Regional Comprehensive Economic Partnership (RCEP)

How RCEP negotiations hinge on a single phrase


Mains Paper 2: IR | Bilateral, regional & global groupings & agreements involving India &/or affecting India’s interests

From UPSC perspective, the following things are important:

Prelims level: RCEP, TPP etc.

Mains level: How India will gain from being a part of RCEP


Meet for a “Substantial Conclusion”

  1. The Union Minister for Commerce & Industry is leading the delegation for the meeting for trade Ministers of RCEP member countries which is taking place in Singapore.
  2. The ministerial meeting will be followed by the 2nd RCEP Leaders Summit.

Fine-tuning the negotiations

  1. As the East Asia Summit nears this week, negotiations for the RCEP (Regional Comprehensive Economic Partnership) are going down to the wire.
  2. India is expected to take the final decision negotiating its stance more deeply.
  3. In the previous round of discussions in September, the countries had reached a “substantial conclusion” before reaching a final agreement by 2019.

India’s stance

  1. This “substantial conclusion” undermines the principle of “single undertaking”, which means nothing is done until it is completely done.
  2. In addition, only five of the 18 chapters in the RCEP are actually done, leaving the rest with many debating points.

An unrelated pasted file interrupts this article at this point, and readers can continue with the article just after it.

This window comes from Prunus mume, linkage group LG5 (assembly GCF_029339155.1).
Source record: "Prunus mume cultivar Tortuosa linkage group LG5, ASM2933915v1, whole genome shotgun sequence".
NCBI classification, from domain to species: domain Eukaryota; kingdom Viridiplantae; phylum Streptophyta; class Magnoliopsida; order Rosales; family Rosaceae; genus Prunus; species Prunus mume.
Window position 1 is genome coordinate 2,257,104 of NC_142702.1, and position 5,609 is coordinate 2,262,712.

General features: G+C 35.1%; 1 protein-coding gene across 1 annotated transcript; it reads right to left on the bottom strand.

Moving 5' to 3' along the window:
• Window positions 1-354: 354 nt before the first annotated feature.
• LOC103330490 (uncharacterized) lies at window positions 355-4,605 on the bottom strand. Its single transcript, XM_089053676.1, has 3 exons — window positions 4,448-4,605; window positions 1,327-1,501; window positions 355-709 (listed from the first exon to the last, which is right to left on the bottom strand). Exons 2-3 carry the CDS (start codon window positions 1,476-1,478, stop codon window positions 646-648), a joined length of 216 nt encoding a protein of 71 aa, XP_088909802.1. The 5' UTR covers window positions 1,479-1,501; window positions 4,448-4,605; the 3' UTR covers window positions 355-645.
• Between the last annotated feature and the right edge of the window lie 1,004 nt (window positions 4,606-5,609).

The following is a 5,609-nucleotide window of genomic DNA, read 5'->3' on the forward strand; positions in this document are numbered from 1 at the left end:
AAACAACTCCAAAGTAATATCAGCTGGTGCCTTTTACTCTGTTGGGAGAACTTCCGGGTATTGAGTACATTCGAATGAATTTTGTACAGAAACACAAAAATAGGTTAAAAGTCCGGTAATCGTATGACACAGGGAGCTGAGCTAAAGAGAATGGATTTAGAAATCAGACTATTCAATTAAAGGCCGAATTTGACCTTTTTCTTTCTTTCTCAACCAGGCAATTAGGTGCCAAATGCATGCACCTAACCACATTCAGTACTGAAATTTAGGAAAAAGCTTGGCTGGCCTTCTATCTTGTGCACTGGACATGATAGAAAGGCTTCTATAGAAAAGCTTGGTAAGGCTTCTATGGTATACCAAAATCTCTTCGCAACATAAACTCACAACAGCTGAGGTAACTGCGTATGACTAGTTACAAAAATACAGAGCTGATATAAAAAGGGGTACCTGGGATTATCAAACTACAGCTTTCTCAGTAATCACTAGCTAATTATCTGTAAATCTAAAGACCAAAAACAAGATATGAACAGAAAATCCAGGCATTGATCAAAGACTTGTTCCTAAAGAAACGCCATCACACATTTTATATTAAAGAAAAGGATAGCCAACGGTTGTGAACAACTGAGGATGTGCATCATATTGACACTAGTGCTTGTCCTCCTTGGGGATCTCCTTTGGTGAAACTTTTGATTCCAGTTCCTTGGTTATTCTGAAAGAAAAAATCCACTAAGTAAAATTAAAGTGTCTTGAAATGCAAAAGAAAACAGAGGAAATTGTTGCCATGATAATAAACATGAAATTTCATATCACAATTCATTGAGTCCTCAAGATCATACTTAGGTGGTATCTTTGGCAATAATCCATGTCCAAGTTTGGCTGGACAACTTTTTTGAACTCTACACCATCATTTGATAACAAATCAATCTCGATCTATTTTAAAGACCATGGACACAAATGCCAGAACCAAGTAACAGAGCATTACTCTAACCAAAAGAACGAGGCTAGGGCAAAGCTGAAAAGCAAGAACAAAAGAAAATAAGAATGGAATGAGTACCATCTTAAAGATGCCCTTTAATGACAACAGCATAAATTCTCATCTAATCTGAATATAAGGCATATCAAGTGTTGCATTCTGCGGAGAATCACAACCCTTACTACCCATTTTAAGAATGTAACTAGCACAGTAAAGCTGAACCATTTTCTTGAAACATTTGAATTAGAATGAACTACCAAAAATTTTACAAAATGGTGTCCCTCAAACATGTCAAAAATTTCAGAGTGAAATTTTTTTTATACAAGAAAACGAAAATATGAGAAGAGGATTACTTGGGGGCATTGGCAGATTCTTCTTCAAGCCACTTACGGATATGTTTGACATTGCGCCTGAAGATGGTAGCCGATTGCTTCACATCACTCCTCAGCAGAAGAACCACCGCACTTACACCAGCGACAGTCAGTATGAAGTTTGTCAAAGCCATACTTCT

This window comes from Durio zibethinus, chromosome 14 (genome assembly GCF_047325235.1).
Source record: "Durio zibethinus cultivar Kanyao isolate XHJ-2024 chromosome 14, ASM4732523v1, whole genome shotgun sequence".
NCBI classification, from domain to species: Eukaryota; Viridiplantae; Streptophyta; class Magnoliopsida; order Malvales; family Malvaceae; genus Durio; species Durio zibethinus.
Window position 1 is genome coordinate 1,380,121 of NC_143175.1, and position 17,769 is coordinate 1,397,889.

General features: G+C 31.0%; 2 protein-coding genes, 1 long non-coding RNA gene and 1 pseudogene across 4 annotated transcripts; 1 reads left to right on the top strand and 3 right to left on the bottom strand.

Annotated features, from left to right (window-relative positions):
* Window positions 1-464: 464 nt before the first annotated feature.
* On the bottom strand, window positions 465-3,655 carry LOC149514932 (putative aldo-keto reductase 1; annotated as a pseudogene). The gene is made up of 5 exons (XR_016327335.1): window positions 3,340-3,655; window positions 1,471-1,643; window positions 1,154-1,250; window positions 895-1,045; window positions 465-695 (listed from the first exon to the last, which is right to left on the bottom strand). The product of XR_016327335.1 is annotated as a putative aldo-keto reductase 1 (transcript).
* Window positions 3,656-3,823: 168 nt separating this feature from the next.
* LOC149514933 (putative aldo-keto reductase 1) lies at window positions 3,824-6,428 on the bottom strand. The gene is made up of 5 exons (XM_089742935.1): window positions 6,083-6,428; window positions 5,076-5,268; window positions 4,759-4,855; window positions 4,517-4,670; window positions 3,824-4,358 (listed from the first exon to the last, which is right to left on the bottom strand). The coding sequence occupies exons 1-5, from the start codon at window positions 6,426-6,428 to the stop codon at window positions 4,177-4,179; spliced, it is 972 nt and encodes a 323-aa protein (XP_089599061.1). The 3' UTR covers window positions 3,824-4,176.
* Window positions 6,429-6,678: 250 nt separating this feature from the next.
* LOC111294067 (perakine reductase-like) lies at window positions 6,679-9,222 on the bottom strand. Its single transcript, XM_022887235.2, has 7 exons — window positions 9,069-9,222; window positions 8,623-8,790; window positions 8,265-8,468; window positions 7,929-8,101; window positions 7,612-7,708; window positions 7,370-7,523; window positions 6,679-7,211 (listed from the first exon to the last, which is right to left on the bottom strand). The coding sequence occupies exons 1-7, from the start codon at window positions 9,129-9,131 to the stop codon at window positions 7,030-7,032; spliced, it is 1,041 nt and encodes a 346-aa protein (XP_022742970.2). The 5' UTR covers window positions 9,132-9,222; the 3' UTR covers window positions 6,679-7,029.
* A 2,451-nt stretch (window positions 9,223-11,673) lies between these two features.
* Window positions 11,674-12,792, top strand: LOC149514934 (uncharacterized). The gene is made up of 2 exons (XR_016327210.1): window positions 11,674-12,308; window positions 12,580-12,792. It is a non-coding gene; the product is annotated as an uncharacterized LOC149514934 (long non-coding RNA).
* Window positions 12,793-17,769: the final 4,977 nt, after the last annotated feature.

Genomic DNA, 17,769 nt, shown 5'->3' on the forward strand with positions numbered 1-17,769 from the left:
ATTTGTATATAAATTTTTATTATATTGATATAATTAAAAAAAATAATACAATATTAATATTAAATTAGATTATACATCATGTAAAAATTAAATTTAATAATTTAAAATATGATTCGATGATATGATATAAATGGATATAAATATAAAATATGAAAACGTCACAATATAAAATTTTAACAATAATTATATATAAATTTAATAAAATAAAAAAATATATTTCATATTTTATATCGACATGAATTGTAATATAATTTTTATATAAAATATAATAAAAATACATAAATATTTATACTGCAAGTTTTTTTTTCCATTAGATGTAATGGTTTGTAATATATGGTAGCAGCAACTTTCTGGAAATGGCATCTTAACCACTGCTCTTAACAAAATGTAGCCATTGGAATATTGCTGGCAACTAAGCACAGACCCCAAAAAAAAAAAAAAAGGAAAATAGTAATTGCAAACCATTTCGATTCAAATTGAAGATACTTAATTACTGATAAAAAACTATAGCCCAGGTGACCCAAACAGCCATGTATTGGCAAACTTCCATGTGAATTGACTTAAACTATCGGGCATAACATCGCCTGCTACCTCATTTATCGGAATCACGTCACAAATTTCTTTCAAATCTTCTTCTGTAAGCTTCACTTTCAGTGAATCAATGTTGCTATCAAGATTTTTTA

3. Many countries want India to be part of this deal as a way of balancing China’s outsized presence.
  4. India is having a hard time battling perceptions that it is the only laggard on RCEP negotiations.
  5. From a position of being fearful of letting the RCEP become a back door for Chinese entry into India, India has evolved its position considerably believing it has a lot to gain from the agreement.


Regional Comprehensive Economic Partnership

  1. The RCEP is a pact that aims to cover goods, services, investments, economic and technical cooperation, competition and intellectual property rights.
  2. The RCEP members include 10 ASEAN members – Brunei Cambodia, Indonesia, Malaysia, Myanmar, Singapore, Thailand, the Philippines, Laos and Vietnam and their 6 free trade agreement partners – India, China, Japan, South Korea, Australia and New Zealand.
  3. The chief negotiators had recently concluded the 24th round of meeting in Auckland, New Zealand, last month.
  4. India already has a free trade agreement with Association of Southeast Asian Nations (ASEAN), Japan and South Korea and it is negotiating similar pacts with Australia and New Zealand.
  5. India is pushing for liberalizing norms to promote services trade as the sector accounts for about 55 % of India’s GDP.
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